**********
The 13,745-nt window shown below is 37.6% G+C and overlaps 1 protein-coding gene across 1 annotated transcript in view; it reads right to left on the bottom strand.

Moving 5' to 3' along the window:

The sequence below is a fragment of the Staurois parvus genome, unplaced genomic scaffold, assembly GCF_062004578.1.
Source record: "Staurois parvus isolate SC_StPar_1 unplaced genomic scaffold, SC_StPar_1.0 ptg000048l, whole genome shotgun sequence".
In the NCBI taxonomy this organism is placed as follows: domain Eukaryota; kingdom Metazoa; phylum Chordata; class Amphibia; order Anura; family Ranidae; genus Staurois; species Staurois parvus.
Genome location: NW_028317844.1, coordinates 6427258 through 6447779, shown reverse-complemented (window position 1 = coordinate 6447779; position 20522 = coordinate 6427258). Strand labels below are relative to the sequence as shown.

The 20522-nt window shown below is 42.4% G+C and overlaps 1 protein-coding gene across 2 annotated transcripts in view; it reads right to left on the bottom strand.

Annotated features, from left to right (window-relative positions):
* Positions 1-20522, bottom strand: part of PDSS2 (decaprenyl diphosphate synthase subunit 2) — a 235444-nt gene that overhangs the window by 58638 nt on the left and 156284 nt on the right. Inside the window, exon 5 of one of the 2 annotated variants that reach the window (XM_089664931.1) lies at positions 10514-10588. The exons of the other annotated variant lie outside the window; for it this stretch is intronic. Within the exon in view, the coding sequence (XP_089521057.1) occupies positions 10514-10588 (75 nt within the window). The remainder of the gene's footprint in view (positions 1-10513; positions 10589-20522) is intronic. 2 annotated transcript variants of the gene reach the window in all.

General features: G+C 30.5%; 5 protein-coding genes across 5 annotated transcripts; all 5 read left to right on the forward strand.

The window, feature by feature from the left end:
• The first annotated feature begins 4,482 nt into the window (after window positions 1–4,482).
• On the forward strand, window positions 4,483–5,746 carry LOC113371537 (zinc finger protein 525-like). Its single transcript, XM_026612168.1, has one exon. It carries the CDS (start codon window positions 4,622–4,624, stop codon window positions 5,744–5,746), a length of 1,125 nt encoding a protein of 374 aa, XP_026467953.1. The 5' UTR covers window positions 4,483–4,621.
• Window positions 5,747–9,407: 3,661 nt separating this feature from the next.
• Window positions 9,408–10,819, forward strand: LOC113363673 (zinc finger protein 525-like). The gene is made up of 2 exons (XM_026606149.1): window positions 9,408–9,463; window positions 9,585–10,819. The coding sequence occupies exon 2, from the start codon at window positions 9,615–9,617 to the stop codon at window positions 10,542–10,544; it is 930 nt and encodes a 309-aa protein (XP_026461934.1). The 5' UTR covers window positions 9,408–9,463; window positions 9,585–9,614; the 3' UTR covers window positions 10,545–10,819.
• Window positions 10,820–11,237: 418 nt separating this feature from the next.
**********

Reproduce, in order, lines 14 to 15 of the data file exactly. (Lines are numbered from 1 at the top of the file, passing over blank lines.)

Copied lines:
• Window positions 5,747–9,407: 3,661 nt separating this feature from the next.
• Window positions 9,408–10,819, forward strand: LOC113363673 (zinc finger protein 525-like). The gene is made up of 2 exons (XM_026606149.1): window positions 9,408–9,463; window positions 9,585–10,819. The coding sequence occupies exon 2, from the start codon at window positions 9,615–9,617 to the stop codon at window positions 10,542–10,544; it is 930 nt and encodes a 309-aa protein (XP_026461934.1). The 5' UTR covers window positions 9,408–9,463; window positions 9,585–9,614; the 3' UTR covers window positions 10,545–10,819.